IVA IntroductionThe Individual Voluntary Arrangement (IVA) was introduced under The Insolvency Act 1986 as an alternative to bankruptcy. It is classed as a negotiated debt reduction solution because as part of the arrangement the creditors agree to write off a percentage of the debt owed to them.
IVA Key FactsAn IVA is an agreement between the debtor and his/her creditors (people they owe money to) to pay all or part of their debts.
- Debtors make regular contributions to an authorised debt specialist called an ‘insolvency practitioner’ (IP). The IP shares this money out between creditors in accordance with the terms of the IVA.
- There is no maximum or minimum level of debt and no maximum or minimum level of repayments, except what is acceptable to creditors.
- An IVA usually ends when the agreed amount has been repaid.
- For IVAs to be accepted, creditors who hold more than 75 per cent of your debts (who vote), must agree to it. The IVA will then apply to all creditors, even those who objected to it.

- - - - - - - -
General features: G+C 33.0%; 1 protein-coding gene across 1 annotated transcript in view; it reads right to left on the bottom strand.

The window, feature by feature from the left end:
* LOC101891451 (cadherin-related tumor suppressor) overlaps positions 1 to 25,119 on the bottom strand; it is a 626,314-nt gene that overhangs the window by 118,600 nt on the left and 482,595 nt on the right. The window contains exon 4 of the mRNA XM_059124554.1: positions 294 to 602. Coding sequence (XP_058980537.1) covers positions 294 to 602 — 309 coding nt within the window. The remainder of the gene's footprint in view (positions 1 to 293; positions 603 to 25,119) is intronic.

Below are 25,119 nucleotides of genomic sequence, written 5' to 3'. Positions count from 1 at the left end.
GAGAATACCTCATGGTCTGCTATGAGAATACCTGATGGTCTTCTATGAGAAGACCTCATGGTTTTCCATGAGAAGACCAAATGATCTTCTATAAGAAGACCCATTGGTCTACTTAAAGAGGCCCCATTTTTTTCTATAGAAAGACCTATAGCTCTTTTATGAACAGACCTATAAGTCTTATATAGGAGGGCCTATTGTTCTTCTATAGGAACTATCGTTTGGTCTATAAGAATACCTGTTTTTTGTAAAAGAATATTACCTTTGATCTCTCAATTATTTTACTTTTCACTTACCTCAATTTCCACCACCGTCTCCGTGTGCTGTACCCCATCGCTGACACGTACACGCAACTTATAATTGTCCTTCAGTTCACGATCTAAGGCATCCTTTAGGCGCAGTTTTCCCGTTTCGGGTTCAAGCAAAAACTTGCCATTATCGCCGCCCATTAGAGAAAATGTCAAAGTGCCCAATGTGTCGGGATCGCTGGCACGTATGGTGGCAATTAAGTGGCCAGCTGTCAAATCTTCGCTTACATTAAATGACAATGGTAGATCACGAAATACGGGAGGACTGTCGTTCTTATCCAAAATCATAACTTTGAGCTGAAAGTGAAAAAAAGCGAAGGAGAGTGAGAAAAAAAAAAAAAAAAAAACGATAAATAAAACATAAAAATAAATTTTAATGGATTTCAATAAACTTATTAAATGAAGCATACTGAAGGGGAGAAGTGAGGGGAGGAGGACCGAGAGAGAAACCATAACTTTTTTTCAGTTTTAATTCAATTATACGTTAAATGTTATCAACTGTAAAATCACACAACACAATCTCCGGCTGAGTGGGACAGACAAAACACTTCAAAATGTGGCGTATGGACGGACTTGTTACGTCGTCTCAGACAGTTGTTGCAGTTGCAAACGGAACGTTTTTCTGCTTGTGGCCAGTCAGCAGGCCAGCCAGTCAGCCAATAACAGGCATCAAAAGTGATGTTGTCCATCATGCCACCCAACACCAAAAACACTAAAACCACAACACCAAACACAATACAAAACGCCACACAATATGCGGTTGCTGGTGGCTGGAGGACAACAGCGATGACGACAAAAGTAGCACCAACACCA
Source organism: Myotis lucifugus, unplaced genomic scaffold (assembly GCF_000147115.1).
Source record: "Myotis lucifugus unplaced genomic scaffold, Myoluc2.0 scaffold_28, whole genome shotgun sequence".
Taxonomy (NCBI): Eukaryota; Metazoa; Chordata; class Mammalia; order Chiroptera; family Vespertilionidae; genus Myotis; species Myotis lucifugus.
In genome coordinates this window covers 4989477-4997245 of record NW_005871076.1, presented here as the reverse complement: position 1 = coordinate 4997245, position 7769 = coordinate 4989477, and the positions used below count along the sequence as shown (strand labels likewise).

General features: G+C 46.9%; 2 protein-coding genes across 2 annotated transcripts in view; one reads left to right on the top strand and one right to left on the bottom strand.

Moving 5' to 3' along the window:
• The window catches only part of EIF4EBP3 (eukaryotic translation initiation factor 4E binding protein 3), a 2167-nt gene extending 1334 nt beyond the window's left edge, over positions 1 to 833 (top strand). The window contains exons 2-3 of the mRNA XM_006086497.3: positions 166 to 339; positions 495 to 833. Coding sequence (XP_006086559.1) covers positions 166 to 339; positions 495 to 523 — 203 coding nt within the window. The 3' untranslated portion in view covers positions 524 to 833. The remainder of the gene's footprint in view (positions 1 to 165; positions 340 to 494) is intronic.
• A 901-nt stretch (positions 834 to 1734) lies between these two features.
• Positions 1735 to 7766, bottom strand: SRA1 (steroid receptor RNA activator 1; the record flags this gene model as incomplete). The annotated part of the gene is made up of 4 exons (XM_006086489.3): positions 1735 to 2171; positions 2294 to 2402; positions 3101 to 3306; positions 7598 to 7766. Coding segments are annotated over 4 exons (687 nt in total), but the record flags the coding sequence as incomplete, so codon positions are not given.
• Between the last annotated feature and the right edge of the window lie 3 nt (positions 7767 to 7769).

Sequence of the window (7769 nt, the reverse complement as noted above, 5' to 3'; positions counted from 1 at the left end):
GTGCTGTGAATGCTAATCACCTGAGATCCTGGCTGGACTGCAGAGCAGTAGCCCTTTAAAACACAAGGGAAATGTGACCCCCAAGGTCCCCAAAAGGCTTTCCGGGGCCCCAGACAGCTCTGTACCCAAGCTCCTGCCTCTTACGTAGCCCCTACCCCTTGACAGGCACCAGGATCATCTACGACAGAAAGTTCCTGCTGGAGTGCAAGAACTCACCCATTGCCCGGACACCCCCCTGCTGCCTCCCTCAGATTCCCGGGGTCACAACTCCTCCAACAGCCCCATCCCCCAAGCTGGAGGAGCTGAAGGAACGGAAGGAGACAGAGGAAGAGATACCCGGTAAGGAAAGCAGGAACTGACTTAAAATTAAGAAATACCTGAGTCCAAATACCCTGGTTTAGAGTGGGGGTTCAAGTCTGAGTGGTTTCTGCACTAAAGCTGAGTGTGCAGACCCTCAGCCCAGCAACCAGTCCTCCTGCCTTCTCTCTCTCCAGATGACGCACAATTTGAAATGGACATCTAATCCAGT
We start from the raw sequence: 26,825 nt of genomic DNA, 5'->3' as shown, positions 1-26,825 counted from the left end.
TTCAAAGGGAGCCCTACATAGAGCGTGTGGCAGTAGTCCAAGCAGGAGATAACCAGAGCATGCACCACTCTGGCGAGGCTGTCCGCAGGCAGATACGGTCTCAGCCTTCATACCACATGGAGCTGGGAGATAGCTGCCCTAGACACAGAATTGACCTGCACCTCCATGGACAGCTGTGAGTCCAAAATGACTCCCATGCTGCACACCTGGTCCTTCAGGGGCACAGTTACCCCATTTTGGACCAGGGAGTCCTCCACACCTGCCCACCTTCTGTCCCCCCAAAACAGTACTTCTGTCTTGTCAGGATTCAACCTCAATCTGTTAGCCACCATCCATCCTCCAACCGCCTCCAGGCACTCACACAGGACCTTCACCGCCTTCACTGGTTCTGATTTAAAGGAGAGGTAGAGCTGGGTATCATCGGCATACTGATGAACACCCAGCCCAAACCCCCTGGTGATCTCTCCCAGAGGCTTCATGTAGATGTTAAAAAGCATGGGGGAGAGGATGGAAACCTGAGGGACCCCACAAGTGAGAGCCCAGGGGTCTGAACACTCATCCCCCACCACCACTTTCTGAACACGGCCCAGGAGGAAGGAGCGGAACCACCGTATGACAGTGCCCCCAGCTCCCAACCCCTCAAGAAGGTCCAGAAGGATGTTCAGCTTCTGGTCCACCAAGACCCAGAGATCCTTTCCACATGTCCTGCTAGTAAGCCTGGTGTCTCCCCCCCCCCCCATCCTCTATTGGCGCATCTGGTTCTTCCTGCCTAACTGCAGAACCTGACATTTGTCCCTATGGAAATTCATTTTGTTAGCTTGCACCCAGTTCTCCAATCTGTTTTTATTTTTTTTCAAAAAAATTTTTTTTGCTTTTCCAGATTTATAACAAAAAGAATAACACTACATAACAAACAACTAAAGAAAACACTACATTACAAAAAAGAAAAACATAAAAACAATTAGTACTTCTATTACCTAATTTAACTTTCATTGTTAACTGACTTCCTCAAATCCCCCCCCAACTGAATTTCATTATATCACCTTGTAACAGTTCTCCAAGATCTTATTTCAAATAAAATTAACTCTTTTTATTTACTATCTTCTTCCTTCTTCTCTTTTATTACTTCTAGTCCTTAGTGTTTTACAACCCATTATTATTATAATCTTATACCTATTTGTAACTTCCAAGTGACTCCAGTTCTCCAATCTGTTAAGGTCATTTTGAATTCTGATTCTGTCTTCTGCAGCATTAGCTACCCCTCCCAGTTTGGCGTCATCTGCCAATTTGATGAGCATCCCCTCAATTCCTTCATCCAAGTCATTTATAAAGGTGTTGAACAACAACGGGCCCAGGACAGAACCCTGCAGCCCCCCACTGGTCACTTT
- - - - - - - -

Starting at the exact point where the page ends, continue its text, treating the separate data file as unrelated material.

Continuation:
The Features of an IVA
- An Individual Voluntary Arrangement (IVA) is a formal and legally binding agreement between the debtor and his creditors, for the debtor to make reduced payments in order to pay off a percentage of what he owes them.
- It is an alternative to bankruptcy.
- The IVA usually lasts for 5 years.
- Any remaining debt at that time is then written off by the creditors. This can be as much as 75%, but the industry average at the moment is around 69%.
- Due to its formal nature, an IVA has to be set up by a licensed professional called an Insolvency Practitioner (IP).
- * Prior to acceptance of the IVA the role of the IP is ‘nominee’, i.e. they are nominating the debtor as a suitable applicant for the IVA.
- When the IVA is accepted the IP’s role becomes that of supervisor, monitoring the IVAs progress and ensuring that the terms and conditions that were agreed to at the creditors meeting are properly adhered to.
- The creditors pay the IP to manage the IVA on their behalf. During the course of the IVA the debtor’s contributions go into a bank account opened on his behalf by the IP. Once the payment has gone into this account it becomes the property of the creditors. The money in this account will be shared between the creditors at intervals by the supervisor after he has retained a percentage of this in respect of the fees incurred. Therefore the IP’s fees are paid ‘to the detriment of the creditor’.